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[3.3.5] By contrast, exercises nos. 46 and 49 (Example 12) demonstrate common uses of the 5/4 sonority and its inversions, the 5/2 and 7/4. As a pedagogical matter, many of the exercises in Leborne’s notebook emphasize the fundamental difference between contours associated with sevenths and those associated with fourths, placing patterns for each side by side. Exercise no. 46 (Example 12a) is instructive in this regard. In terms of marches, the rising fifth sequence [M1] that supports fourths (mm. 3–7) is juxtaposed with a sequence of falling fifths [M3] that supports sevenths (mm. 12–17). The exercise also features the “Pachelbel” sequence of falling fourths (ascending fifths), descending by third [M4] combined with 9-8 suspensions (mm. 18–23). In terms of inversions, exercise no. 49 (Example 12b) shows the first inversion of the 5/4, the 5/2. Similar to the 4/2, the 5/2 is prepared as a bass suspension followed by a downward resolution to an inverted sonority. In addition, the syncope is often prepared by a whole note supporting a 7-6 suspension or a 4-3 suspension (compare mm. 6–7 and 20–21). The difference in choosing between the two, again, has to do with the approach to the sustained note: if approached by a bass ascending by fifth or a skip, do-(mi)-sol, or by a resolving dominant seventh, then it will support an initial 5/4. If approached by a bass ascending by fourth, do-(mi)-fa, or descending by third, then it will support a 7-6 figure. As for inversions of the 5/4, the 7/4 often acts as a delay of the cadential 6/4, frequently indicating a protracted resolution over a double whole note (mm. 8–9). The 7/4 here resolves to a 6/4, followed by a 5/4 and finally to a 5/3.

[3.3.6] Given the variety of practicable dissonant harmonies, any attempt at a method beyond rote memorization might end up being ad hoc at best. In this case, it is important to take a broad approach, bearing in mind some of the basic contour types identified here and the respective dissonances they support. These include basic distinctions between bass contours ascending by fourth that support sevenths and those ascending by fifth that support fourths. Similarly, we should recall that marches that ascend overall, including scalar basses, can only accommodate suspensions and not “chordal” dissonances. In terms of the more granular details within these contours, for cadences, pre-dominant sonorities generally support sevenths, and sustained (whole) notes generally accommodate suspensions and their resolution (7-6, 4-3, etc., depending on how they are approached); bass suspensions, on the other hand, support a second of some sort, either a 4/2 or 5/2. With these broad principles in mind, let us turn to an unfigured bass exercise from Dourlen’s Cours d’harmonie.

Example 13. Method for the Dissonant Realization of Cadences and Marches (Dourlen, Traité d’harmonie, 44, no. 52, redacted)

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[3.3.7] Step 1. Realize common sequences, add dissonances, and realize bass suspensions. In surveying the unfigured bass shown as Example 13, three primary sequential passages (mm. 8–13; 18–22; 25–30) as well as multiple bass suspensions (mm. 13–15) emerge as prominent contours. As seen above, all bass suspensions may be realized as supporting a second. In addition, we see that the bass suspensions in mm. 8–13 are incorporated into a larger sequence of rising fourths. As such, the sustained notes that serve to prepare the bass suspensions, approached from a fourth below, can support 7-6 suspensions. As indicated above, this sequence can support an imitative realization, as shown here in the soprano. Next, in regard to the final sequence (mm. 25–30), the chromatically raised notes suggest a sequence of dominant sonorities while, combinatorially, the approach to each raised note by ascending skip suggests motion between a root-position and first-inversion dominant seventh; recall from above that chromatically raised notes suggest ti and thus support a 6/5, while ascending skips support 5—. Lastly, we can suspend the chordal seventh of each dominant harmony as it moves to the chord of resolution, producing a chain of 4-3 suspensions. Again, the use of suspensions, rather than chordal dissonances, is necessary here as the overall sequence ascends by step.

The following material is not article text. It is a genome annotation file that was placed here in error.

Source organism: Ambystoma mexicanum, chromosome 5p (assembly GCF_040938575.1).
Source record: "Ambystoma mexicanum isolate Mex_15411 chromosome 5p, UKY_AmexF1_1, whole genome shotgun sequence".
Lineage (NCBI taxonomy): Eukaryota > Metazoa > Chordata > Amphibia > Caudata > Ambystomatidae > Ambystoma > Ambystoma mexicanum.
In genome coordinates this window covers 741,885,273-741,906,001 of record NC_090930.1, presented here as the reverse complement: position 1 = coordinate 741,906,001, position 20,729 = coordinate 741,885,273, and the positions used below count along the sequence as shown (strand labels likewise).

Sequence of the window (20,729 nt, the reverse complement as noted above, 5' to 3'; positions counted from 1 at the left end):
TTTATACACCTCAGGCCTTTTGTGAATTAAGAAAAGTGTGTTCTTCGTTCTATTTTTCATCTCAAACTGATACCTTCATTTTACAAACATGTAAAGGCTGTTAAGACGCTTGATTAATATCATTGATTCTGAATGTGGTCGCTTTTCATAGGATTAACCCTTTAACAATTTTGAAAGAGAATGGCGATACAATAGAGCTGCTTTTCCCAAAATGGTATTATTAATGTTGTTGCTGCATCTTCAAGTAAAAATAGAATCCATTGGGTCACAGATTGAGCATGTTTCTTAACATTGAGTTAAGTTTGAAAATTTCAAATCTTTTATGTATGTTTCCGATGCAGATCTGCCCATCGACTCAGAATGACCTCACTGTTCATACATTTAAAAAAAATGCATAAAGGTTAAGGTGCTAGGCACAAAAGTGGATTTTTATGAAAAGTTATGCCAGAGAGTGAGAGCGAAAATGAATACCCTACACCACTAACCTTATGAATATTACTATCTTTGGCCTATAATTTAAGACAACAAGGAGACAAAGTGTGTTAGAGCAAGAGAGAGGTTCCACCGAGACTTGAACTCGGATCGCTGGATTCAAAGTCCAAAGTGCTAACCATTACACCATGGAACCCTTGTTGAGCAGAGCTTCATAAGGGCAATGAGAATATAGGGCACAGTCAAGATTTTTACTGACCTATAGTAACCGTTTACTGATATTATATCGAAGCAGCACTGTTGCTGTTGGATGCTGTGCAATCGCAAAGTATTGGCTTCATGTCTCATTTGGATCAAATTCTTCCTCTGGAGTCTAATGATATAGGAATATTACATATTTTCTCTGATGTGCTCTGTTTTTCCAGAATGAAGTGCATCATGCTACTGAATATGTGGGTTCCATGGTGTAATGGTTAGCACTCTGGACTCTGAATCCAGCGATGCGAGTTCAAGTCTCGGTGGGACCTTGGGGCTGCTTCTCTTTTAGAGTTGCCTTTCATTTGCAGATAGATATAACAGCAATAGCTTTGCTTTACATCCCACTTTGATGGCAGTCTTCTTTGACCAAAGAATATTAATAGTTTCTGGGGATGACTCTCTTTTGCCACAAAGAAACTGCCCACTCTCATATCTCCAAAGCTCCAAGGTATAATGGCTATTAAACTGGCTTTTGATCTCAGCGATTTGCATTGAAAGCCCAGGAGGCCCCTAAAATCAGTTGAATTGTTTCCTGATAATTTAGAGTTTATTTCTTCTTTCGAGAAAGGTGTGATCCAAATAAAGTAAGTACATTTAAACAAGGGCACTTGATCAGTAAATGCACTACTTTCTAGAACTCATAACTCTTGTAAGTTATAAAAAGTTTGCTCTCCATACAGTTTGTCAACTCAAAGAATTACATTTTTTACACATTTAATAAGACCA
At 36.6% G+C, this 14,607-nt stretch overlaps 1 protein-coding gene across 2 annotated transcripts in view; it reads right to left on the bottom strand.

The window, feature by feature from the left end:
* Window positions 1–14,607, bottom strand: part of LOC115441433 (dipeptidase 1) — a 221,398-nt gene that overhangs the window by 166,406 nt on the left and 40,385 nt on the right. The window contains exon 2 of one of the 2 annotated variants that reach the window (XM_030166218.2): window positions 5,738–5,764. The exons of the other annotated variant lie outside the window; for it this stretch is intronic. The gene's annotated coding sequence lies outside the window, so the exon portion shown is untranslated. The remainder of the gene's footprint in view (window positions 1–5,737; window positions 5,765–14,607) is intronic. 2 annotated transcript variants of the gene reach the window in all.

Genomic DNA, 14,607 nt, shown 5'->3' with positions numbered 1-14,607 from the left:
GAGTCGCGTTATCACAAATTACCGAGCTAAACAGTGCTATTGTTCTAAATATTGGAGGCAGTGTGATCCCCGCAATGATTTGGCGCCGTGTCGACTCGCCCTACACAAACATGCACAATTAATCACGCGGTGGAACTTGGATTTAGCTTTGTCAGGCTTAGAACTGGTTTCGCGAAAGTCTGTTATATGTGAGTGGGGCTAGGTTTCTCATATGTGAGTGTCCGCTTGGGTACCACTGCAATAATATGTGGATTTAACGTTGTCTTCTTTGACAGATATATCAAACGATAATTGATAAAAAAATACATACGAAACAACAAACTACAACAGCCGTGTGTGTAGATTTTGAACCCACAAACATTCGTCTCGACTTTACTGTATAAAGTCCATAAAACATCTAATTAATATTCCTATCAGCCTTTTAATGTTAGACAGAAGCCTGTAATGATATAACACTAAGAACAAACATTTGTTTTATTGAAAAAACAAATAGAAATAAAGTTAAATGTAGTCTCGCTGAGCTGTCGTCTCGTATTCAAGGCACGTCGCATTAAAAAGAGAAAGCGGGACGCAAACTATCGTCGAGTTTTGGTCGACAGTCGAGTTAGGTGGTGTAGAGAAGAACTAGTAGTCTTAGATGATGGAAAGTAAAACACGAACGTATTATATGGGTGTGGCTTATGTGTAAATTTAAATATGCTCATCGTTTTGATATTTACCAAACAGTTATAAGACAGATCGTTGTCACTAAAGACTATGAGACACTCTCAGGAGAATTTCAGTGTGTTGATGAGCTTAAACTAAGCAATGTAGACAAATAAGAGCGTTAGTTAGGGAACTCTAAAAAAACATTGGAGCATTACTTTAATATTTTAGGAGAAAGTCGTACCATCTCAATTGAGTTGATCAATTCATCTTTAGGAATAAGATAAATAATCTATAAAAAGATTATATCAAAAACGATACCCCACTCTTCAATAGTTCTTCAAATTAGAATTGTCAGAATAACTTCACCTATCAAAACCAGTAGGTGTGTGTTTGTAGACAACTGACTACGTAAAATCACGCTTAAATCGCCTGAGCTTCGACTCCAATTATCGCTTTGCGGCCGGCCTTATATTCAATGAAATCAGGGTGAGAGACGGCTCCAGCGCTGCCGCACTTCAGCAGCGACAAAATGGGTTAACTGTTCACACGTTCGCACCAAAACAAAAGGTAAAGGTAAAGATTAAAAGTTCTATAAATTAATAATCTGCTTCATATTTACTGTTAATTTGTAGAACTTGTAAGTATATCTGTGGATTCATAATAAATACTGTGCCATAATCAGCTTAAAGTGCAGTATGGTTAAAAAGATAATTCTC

[3.3.8] Step 2. Realize cadential passages and outstanding sequences. The opening measures contain an ascending tetrachord, do-re-mi-fa in C major, supporting a 5-+6-6-6 harmonization (mm. 1–2) leading to a cadence in F (mm. 3–5), immediately followed by a cadence returning to C major. In both cases we can elaborate the pre-dominant sonorities with sevenths and/or suspend the resolution of the dominant’s chordal seventh. Similarly, the excerpt closes with an ascending tetrachord in A minor, again suggesting a 5-+6-6-6 harmonization, followed by a sequence of rising fourths descending by step (a melodic inversion of [M1]) which can be elaborated with sevenths. These cadential passages, along with the sequences above, account for the majority of the realization. The final, outstanding sequence (mm. 18–22) is a bit more complex. The descending skips in the bass have been realized here as chordal skips (6—), leading to a series of 5/4-3 suspensions. Similarly, the root motion of descending fifths (G-C; B-E) suggests a sequence of dominant-tonic resolutions, though to inverted tonic triads (i.e., a series of avoided cadences).

[3.3.9] Resumé. We can thus identify some clear starting points for realizing a dissonant harmonization of a bass, beginning with: